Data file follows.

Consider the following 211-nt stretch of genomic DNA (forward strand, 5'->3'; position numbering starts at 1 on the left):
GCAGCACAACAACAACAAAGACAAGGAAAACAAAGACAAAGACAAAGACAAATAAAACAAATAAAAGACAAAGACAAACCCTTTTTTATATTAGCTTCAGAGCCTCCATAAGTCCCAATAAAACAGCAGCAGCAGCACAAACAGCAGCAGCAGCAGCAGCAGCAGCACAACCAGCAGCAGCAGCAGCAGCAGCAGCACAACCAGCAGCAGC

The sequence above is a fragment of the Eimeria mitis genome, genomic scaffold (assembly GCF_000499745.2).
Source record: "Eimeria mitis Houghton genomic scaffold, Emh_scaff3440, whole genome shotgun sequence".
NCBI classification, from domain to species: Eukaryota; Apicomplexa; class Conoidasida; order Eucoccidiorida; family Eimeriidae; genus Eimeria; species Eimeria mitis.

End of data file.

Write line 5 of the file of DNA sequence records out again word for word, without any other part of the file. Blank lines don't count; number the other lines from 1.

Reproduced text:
NCBI classification, from domain to species: Eukaryota; Apicomplexa; class Conoidasida; order Eucoccidiorida; family Eimeriidae; genus Eimeria; species Eimeria mitis.